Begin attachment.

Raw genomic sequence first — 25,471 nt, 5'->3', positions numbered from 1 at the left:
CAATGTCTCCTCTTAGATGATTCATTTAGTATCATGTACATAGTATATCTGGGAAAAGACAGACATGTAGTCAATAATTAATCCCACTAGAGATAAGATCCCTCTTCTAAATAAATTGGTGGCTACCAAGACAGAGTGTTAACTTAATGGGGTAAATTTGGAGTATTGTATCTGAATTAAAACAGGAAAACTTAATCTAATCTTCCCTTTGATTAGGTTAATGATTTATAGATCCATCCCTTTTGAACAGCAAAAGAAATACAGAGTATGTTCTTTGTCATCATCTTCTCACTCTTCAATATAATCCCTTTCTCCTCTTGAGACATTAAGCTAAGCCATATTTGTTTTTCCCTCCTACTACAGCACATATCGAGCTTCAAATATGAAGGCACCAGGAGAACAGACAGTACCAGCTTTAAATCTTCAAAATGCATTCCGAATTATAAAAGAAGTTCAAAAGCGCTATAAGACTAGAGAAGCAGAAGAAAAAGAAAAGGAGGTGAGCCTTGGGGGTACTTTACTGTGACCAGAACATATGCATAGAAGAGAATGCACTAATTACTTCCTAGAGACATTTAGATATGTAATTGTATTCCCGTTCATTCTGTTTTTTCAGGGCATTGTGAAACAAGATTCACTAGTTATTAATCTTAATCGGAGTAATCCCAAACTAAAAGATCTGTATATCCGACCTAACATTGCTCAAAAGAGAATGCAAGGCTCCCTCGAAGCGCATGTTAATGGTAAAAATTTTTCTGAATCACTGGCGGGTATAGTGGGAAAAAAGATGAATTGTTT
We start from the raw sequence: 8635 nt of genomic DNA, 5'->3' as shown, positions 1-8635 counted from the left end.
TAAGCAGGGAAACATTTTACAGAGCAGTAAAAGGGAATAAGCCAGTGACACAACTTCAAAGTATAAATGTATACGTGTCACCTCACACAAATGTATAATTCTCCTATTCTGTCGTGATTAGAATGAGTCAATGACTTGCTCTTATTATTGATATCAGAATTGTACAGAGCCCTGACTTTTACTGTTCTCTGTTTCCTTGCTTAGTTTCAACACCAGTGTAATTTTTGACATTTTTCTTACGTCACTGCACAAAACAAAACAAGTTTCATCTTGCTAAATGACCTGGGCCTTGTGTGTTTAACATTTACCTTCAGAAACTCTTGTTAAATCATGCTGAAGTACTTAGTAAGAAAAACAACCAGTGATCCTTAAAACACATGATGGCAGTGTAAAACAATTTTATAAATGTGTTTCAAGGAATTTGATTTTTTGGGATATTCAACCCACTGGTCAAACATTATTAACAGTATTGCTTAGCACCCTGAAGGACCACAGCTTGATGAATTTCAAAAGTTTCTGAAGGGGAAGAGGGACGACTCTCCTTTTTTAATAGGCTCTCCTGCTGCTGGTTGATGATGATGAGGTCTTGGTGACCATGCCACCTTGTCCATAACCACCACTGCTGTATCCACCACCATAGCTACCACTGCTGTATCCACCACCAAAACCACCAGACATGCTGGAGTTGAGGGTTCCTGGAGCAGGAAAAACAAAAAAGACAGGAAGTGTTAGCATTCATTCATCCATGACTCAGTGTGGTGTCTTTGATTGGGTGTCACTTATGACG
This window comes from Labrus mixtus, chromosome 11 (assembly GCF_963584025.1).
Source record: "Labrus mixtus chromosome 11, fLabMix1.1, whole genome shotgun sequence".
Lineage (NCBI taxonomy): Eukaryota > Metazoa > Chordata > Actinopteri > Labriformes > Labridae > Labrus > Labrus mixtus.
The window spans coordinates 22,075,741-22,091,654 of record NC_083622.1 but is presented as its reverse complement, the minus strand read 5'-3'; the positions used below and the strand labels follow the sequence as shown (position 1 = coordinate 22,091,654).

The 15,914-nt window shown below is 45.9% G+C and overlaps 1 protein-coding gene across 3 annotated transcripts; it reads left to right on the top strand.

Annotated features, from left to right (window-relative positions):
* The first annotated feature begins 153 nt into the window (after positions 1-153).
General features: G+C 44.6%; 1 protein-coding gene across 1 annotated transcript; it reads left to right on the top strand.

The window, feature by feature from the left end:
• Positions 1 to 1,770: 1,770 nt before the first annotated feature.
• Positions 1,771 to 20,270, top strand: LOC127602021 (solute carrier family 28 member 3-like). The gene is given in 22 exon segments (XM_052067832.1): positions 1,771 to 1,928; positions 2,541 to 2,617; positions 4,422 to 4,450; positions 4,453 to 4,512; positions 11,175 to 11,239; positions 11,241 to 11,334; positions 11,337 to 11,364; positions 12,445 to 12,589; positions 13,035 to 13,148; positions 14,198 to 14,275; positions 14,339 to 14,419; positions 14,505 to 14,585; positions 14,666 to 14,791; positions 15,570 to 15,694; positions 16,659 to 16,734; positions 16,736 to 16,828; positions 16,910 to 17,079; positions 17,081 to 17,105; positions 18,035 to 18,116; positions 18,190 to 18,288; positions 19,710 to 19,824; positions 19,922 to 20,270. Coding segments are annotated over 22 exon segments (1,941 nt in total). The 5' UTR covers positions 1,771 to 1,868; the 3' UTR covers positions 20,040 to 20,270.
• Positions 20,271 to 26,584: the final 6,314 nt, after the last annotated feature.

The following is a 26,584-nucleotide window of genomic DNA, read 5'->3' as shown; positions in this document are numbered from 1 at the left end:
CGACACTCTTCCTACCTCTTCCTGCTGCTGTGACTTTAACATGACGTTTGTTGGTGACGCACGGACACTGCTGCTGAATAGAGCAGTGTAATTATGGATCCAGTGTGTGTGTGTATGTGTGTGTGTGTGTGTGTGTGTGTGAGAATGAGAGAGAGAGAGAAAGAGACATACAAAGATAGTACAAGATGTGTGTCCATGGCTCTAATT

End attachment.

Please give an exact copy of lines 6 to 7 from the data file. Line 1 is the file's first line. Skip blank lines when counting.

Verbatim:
Source record: "Labrus mixtus chromosome 11, fLabMix1.1, whole genome shotgun sequence".
Lineage (NCBI taxonomy): Eukaryota > Metazoa > Chordata > Actinopteri > Labriformes > Labridae > Labrus > Labrus mixtus.